Will Claye has admitted, without penalty, to having ingested, mostly from meat in Mexico and China, which contained particles of clenbuterol. Will Claye won the silver medal in the TJ and bronze medal in the LJ in 2012. The last time an Olympian won medals in LJ and TJ was in 1932. In 2016, Will Claye took the silver medal in 2016 Rio.
The report from USADA is below:
September 27, 2018
USADA announced today that William Claye, of Chula Vista, Calif., has tested positive for a prohibited substance, which was determined to have been ingested by him without fault or negligence.
Claye, 27, tested positive for trace amounts of clenbuterol as a result of a urine sample collected out-of-competition on August 1, 2018. Clenbuterol is a non-Specified Substance in the class of Anabolic Agents and prohibited at all times under the USADA Protocol for Olympic and Paralympic Movement Testing, the United States Olympic Committee National Anti-Doping Policies, and the International Association of Athletics Federations Anti-Doping Rules, all of which have adopted the World Anti-Doping Code and the World Anti-Doping Agency Prohibited List.
Consistent with numerous prior reported cases globally, the issue of illicit administration of clenbuterol to animals destined for food production can result in, under specific conditions, a positive sample from an athlete. USADA, WADA and other anti-doping agencies have issued specific warnings about this problem in China and Mexico. To USADA’s knowledge, positive tests resulting from meat contamination issues are rare outside of those two countries. Moreover, due to strict regulatory and meat certification practices, USADA is not aware of any instances in which an athlete’s sample tested positive for clenbuterol after consumption of meat produced in the U.S. Clenbuterol administration for animal husbandry in the U.S. is illegal, and clenbuterol is not an FDA-approved medication for human consumption.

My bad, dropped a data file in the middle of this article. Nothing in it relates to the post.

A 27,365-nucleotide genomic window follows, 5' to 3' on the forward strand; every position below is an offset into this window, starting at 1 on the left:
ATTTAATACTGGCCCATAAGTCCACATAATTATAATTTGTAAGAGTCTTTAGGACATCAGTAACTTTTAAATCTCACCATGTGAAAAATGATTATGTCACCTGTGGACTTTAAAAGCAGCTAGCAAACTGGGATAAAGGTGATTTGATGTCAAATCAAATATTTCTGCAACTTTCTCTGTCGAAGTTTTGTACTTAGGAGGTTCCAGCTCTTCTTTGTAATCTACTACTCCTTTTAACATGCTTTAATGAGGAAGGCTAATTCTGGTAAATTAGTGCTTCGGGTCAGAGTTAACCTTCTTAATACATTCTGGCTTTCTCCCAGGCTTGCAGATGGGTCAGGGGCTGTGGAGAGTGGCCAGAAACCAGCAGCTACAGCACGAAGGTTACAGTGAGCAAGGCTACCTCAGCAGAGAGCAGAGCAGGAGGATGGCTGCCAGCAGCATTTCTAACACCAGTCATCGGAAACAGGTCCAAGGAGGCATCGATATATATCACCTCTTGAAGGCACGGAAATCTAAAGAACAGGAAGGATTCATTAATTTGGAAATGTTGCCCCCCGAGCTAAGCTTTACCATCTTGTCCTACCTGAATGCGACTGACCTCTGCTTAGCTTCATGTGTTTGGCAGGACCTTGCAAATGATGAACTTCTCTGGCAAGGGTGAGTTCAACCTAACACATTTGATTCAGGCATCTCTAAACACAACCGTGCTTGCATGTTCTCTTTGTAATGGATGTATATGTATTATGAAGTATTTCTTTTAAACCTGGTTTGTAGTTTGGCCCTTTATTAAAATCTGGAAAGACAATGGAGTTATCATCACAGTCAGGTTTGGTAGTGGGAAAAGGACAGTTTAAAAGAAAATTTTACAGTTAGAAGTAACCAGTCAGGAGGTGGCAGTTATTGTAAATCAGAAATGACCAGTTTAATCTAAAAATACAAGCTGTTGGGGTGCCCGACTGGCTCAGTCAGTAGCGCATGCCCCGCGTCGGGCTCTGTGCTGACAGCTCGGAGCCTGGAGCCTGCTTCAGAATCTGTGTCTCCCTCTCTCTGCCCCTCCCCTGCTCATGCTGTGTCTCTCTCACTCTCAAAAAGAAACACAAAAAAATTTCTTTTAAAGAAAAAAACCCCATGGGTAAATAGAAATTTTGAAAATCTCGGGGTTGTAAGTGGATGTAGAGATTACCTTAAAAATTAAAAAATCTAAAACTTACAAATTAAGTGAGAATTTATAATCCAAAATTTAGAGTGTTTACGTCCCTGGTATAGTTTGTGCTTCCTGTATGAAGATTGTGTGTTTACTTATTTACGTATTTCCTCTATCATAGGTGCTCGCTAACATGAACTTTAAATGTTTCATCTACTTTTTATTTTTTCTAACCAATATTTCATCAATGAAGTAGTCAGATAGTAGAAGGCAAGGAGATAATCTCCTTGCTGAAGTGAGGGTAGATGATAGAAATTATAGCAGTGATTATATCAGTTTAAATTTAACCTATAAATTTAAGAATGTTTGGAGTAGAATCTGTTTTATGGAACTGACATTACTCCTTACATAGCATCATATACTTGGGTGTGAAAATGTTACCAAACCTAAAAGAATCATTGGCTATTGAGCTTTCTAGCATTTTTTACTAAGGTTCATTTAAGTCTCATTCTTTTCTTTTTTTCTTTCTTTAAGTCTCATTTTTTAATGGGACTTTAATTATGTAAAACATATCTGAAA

During its investigation into the circumstances that led to the positive test, USADA gathered evidence from Claye and reviewed Claye’s whereabouts, dietary habits, and the laboratory reports demonstrating very low parts per billion concentrations of the prohibited substance in the athlete’s urine sample. USADA concluded that it was unlikely that the presence of clenbuterol in the athlete’s sample resulted from a source other than contaminated meat consumed in Mexico.
As a result, Claye will not face a period of ineligibility for his positive test, and because the sample was collected out-of-competition, there are no competitive results to be disqualified.
In an effort to aid athletes, as well as support team members such as parents and coaches, in understanding the rules applicable to them, USADA provides comprehensive instruction on its website on the testing process and prohibited substances, how to obtain permission to use a necessary medication, and the risks and dangers of taking supplements (www.Supplement411.org) as well as performance-enhancing and recreational drugs. In addition, USADA manages a drug reference hotline, Global Drug Reference Online (www.GlobalDRO.com), conducts educational sessions with National Governing Bodies and their athletes, and distributes a multitude of educational materials, such as an easy-reference wallet card with examples of prohibited and permitted substances, a supplement guide, an athlete handbook, and periodic alerts and advisories.
Along with education and testing, robust anti-doping programs enable investigations stemming from tips and whistleblowers. USADA makes available a number of ways to report the abuse of performance-enhancing drugs in sport in an effort to protect clean athletes and promote clean competition. Any tip can be reported using the USADA Play Clean Tip Center, by email at firstname.lastname@example.org, by phone at 1-877-Play Clean (1-877-752-9253) or by mail.
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